Middleton boasts the highest academic testing scores in the area. While this is certainly an accomplishment, the focus of the school, like most Oregon Public Schools, is standardized testing. There are very large class sizes at Middleton; higher than State averages and the individualized attention given to students falls painfully short. The school's primary goals seem to be high test scores and fundraising. Parents whose chidren attend here need to be consistently involved and in touch with teachers, communicating their child's educational needs/abilities and should pay extra attention to not only what their children learn but how they learn. Otherwise your child will be lost in the world of standardized median learning.
—Submitted by a parent


Posted April 11, 2005

This is a great school. My oldest has been going here for 3 years and my youngest is in kindergarten. They are both in a clean, happy environment every day. The teachers I have come in contact with are VERY involved as is the pricipal. I would NEVER switch my kids from this school. The parents are also very involved with all aspects of the children including donating time, energy and money.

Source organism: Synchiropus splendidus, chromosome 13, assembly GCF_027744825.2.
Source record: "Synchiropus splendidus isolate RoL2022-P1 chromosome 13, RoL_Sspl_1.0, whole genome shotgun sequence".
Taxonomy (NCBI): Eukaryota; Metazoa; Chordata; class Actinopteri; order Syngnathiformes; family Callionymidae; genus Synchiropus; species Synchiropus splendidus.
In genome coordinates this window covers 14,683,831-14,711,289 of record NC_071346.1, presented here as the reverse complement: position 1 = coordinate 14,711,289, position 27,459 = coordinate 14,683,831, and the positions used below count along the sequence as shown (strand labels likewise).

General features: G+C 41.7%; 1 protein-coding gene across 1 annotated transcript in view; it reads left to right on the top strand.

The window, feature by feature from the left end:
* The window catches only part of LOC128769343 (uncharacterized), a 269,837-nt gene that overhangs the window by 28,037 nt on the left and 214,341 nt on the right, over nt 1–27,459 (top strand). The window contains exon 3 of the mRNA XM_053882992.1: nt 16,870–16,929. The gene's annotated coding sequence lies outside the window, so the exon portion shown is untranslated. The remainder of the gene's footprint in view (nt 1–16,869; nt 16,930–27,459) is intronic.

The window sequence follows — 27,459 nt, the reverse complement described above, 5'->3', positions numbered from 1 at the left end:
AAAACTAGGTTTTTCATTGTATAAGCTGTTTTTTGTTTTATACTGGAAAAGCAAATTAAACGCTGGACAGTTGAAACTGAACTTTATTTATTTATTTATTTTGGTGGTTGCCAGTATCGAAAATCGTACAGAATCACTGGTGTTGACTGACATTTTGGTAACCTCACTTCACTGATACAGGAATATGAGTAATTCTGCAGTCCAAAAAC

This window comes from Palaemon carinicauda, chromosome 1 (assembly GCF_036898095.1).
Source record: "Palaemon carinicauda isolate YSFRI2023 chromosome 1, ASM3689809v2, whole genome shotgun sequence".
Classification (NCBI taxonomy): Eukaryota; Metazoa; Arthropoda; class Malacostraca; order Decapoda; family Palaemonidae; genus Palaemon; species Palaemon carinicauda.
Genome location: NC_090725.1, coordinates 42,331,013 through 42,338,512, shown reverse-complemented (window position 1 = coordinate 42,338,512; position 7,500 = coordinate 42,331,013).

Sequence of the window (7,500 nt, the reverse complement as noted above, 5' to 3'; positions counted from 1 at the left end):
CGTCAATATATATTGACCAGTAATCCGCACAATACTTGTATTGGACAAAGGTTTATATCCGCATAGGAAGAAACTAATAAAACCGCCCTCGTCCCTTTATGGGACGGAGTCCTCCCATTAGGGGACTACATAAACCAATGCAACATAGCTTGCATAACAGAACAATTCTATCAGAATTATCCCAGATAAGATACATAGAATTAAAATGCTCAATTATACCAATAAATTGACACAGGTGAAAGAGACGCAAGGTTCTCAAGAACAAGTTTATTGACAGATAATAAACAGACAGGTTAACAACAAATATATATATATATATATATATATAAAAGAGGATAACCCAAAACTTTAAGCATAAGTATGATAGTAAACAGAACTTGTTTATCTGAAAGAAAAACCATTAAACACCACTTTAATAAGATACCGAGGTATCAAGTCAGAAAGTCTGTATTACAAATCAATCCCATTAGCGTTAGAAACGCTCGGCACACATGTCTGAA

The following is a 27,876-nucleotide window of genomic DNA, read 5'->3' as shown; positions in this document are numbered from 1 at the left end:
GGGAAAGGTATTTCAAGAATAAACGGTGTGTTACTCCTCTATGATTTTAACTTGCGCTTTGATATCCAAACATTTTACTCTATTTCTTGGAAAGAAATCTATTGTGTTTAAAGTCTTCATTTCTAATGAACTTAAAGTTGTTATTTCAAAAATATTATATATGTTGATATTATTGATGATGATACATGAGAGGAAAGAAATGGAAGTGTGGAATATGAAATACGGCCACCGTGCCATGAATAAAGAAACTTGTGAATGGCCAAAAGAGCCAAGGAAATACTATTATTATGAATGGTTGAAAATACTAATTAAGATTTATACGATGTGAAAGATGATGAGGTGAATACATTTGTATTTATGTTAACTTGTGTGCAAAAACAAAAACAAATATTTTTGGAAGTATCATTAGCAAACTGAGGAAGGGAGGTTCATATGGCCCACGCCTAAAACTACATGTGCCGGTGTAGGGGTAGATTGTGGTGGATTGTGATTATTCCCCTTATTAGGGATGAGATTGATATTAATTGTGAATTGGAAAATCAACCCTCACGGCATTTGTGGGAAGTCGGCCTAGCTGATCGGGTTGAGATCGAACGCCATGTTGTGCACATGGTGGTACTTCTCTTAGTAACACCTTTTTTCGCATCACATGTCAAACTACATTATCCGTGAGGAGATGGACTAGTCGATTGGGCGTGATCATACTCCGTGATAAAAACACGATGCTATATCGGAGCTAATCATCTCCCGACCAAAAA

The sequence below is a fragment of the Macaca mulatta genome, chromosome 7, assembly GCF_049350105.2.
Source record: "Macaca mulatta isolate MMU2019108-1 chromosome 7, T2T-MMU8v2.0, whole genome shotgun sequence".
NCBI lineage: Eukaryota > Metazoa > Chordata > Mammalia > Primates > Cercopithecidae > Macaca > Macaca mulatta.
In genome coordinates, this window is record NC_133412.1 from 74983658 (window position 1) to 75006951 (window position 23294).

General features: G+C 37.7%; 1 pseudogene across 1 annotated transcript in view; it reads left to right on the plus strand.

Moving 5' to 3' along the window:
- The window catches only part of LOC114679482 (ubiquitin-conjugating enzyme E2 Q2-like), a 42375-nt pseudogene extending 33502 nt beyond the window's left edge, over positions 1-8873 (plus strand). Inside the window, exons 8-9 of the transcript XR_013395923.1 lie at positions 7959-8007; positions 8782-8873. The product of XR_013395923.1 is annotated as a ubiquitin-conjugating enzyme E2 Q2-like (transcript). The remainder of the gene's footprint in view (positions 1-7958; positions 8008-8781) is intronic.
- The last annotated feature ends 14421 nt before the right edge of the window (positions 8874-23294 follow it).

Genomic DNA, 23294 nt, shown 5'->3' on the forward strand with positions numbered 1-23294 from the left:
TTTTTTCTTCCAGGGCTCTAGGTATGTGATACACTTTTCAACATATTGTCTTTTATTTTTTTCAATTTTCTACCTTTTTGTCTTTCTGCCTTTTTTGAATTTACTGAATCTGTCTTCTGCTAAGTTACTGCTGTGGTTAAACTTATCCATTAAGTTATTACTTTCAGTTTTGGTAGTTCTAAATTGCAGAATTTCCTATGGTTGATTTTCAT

—Submitted by a parent


Community ratings and reviews do not represent the views of GreatSchools nor does GreatSchools check their accuracy or verify the reviewers' identities. Use your discretion when evaluating these reviews.

About these ratings

The Community Rating is the school’s average rating from its community members (e.g., parents, students, and school staff). The highest possible rating is five stars; the lowest is one star.

The test results by subgroup show how the designated group of students is performing in comparison to the general population.
Math

The state average for Math was 61% in 2013.

86 students were tested at this school in 2013.

2013

 
 
86%

2012

 
 
76%

2011

 
 
71%

2010

 
 
87%
Reading

The state average for Reading was 66% in 2013.

86 students were tested at this school in 2013.

2013

 
 
93%

2012

 
 
80%

2011

 
 
>=95%

2010

 
 
91%
Scale: % meeting or exceeding standards

About the tests


In 2012-2013 Oregon used the Oregon Assessment of Knowledge and Skills (OAKS) to test students in grades 3 through 8 and 11 in reading and math; in grade 11 in writing; and in grades 5, 8 and 11 in science. The OAKS is a standards-based test, which means it measures how well students are mastering specific skills defined for each grade by the state of Oregon. The goal is for all students to score at or above the state standard.

Source: Oregon Department of Education

Math

The state average for Math was 64% in 2013.

113 students were tested at this school in 2013.

2013

 
 
81%

2012

 
 
82%

2011

 
 
82%

2010

 
 
92%
Reading

The state average for Reading was 73% in 2013.

113 students were tested at this school in 2013.

2013

 
 
88%

2012

 
 
92%

2011

 
 
93%

2010

 
 
95%
Writing

2010

 
 
82%
Scale: % meeting or exceeding standards

About the tests